Allergic rhinitis

Settipane, Russell A.; Schwindt, Christina
May 2013
American Journal of Rhinology & Allergy;May/Jun2013 Supplement, pS52
Academic Journal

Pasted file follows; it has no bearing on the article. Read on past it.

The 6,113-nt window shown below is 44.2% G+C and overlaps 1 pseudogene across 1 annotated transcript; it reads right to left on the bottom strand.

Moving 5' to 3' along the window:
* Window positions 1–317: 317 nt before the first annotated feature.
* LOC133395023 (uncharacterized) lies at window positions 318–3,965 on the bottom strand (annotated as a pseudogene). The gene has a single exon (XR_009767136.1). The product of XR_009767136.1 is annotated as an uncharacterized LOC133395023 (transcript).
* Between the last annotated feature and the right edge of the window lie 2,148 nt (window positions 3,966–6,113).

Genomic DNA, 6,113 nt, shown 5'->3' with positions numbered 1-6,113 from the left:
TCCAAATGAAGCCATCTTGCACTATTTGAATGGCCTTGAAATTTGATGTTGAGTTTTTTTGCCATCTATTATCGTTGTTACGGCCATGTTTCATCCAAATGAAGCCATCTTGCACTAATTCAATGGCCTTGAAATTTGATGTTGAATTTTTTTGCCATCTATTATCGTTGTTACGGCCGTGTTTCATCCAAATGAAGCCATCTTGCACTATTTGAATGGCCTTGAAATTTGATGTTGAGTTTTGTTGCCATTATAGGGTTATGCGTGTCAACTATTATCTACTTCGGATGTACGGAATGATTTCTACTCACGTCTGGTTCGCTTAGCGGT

Allergic rhinitis affects 60 million of the U.S. population, 1A billion of the global population, and its prevalence appears to be increasing. The duration and severity of allergic rhinitis symptoms place a substantial burden on patient's quality of life, sleep, ivork productivity, and activity. The health impact of allergic rhinitis is compounded by associated complications and comorbidities including asthma, otitis media, sinusitis, and nasal polyps. Allergic rhinitis symptoms result from a complex, allergen-driven mucosal inflammatory process, modulated by immunoglobulin E (IgE), and caused by interplay between resident and infiltrating inflammatory cells and a number of vasoactive and proinflammatory mediators, including cytokines. This allergic response may be characterized as three phases: IgE sensitization, allergen challenge, and elicitation of symptoms. A thorough allergic history is the best tool for the diagnosis of allergic rhinitis, the establishment of which is achieved by correlating the patient's history and physical exam with an assessment for the presence of specific IgE antibodies to relevant aeroallergens determined by skin testing or by in vitro assay. Management of allergic rhinitis includes modifying environmental exposures, implementing pharmacotherapy, and, in select cases, administering allergen-specific immunotherapy. Intranasal therapeutic options include antihistamines, anticholinergic agents, corticosteroids (aqueous or aerosol), mast cell stabilizers, saline, and brief courses of decongestants. Selection of pharmacotherapy is based on the severity and chronicity of symptoms with the most effective medications being intranasal corticosteroids and intranasal antihistamines, which can be used in combination (separately or infixed dose) for more difficult to control allergic rhinitis.


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